leesanlucie
18th December 2008, 05:18 PM
My hubby took my adult cav at 2yrs a short run with him....not a fast pace at all and only a mile or so.....wot a bad idea that was.For the next day or 2 she was wiped out.I even had her at the vet and she found nothing wrong with her at all.
She said she was exhausted and thats all.Prob best not to take her again as short nose dogs shouldnt really be doing marathons.
In saying that we walk trails at the weekend fast pace walk and for 5 miles and she is fine.I had to build the puppy up at that length of walk as she is only 7 mths old at the moment.
So I would personally keep her on short walks and gradully make them longer as she gets older.
As for exercise at home hide and seek is a good idea....but i had also heard about the laser lights damaging dogs eyes.

hbmama
18th December 2008, 07:58 PM
I second, third, and fourth what the others have said about laser lights. When we first got Dottie, I picked one up at the pet store because it looked like fun. She went absolutely crazy hunting and chasing that red dot around the room, then we even sat out in the yard and ran it around so she could chase it after dark. We thought it was a great way for her to have fun and get some extra excercise. Well.....I too posted about this new game "Laser fun"... and found out that this was absolutely psychologically dangerous around these dogs, as they can become crazy obsessive over the pin light. I was horrified :eek:, and immediately tossed it in the trash. I had no idea at that point, because we were new to Cavaliers then.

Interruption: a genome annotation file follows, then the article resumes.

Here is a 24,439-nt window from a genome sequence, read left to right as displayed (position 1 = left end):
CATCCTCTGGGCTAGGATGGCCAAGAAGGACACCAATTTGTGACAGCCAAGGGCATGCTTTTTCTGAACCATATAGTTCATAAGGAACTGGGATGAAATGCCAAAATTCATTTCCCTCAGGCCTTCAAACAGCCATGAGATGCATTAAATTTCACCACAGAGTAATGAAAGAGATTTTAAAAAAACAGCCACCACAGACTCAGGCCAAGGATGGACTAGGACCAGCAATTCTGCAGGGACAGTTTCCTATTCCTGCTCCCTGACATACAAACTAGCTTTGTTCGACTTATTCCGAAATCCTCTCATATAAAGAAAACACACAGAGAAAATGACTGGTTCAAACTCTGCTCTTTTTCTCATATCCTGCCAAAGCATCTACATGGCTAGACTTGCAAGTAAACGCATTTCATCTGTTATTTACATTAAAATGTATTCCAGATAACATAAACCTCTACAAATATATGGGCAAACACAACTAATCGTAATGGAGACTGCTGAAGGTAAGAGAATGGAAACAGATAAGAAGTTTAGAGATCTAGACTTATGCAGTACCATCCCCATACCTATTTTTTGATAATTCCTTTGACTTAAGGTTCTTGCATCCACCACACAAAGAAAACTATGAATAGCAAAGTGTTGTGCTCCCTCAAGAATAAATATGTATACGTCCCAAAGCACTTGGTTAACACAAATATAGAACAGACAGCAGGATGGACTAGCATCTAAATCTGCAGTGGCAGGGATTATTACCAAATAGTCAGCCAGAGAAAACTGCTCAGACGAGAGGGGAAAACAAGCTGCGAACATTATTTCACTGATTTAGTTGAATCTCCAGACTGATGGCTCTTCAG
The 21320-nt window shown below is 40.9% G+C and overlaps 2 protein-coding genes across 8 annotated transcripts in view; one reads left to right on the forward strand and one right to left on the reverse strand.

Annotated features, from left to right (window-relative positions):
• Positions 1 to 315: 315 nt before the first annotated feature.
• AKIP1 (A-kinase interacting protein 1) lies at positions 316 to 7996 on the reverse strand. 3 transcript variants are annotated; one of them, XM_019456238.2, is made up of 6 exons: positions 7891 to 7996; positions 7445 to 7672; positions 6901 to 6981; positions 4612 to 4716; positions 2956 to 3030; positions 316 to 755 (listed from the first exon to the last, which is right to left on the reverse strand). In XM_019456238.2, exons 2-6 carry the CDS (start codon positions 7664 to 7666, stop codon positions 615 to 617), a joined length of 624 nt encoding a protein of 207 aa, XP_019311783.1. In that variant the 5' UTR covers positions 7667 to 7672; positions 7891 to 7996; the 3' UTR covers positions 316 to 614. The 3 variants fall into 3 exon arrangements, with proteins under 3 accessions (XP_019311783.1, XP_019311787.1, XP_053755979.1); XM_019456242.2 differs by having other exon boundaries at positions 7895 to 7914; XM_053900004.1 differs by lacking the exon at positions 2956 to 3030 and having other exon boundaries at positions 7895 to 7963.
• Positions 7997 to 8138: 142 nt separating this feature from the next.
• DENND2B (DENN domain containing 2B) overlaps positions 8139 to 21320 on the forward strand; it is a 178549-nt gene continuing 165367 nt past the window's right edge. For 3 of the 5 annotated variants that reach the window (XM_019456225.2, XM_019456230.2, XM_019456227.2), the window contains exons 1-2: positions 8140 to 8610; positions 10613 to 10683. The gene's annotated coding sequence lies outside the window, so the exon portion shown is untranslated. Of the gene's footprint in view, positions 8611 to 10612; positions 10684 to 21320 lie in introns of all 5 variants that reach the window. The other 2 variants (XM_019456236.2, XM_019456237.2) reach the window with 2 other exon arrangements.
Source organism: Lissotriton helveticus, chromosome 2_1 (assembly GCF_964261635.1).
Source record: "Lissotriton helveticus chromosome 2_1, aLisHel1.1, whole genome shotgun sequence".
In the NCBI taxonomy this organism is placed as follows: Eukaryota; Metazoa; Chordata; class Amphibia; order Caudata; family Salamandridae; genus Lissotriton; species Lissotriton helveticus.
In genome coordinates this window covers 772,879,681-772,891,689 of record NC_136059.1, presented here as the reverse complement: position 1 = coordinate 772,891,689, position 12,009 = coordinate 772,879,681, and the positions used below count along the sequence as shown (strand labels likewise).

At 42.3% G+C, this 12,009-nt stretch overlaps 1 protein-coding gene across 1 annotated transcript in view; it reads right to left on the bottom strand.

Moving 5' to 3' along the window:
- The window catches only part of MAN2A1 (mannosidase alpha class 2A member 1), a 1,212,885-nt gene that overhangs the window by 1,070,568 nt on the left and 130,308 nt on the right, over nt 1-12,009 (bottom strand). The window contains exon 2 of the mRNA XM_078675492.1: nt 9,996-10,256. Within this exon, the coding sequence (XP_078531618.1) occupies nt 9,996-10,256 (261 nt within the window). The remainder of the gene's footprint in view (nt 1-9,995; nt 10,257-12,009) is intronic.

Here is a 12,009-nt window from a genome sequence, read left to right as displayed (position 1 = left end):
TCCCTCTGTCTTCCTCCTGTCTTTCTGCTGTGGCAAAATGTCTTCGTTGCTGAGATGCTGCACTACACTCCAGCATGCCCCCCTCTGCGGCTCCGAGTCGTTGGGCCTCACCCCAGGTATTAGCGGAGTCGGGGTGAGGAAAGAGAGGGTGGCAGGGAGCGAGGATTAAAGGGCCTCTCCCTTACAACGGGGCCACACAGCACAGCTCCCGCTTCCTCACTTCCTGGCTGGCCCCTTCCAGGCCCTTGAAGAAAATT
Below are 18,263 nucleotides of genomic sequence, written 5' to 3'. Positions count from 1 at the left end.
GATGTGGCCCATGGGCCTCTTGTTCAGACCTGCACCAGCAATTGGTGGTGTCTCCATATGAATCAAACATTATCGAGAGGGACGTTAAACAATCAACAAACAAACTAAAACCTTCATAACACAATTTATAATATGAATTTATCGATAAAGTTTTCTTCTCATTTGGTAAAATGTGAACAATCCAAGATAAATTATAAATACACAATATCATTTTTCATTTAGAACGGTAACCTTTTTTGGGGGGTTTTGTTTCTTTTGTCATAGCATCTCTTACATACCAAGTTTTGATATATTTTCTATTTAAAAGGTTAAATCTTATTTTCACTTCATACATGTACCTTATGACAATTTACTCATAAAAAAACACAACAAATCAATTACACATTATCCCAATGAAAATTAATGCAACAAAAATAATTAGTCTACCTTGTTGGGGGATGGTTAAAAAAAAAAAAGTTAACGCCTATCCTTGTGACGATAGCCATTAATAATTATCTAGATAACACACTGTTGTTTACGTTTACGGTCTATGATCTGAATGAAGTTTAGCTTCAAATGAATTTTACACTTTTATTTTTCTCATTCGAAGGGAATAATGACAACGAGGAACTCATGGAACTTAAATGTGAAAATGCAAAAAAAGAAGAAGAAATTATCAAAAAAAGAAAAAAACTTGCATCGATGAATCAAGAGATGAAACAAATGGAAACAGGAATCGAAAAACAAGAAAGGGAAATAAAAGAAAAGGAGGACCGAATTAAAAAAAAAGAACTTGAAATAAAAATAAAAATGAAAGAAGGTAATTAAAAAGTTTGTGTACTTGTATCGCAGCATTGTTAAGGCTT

It took about a month before she calmed down at night. She would actually run to the yard each evening when the sun went down and hunt the light that was no longer there. She wouldn't come when called or respond to anything, she was so focused on finding it again. YIKES! She is fine now, and it is all but forgotten, and of course will hunt the occasional flying moth or june bug when in season, but it was a good lesson learned, and I would have had no idea except for great advice from board members! :thmbsup:

jgponder
18th December 2008, 10:10 PM
What are zummies?

brotymo
19th December 2008, 02:11 AM
What are zummies?
That is when your pup gets a burst of energy and goes dashing helter skelter all over the place (like they do after a bath).

ilsamom
19th December 2008, 10:21 AM
I just take Ilsa to the park with her ball and let her play as long as she wants.

She runs and chases her ball a while and she stops on her own when she's tired.

I don't think running along a bike is good for cavs, their legs are too short to go that fast lol. And if they get overtired they may get injured or just stop and get lost.

You could also get indoor balls, I like the soft furry ones, for indoor play when it rains.

Jen

rhiannasmom
20th December 2008, 02:10 AM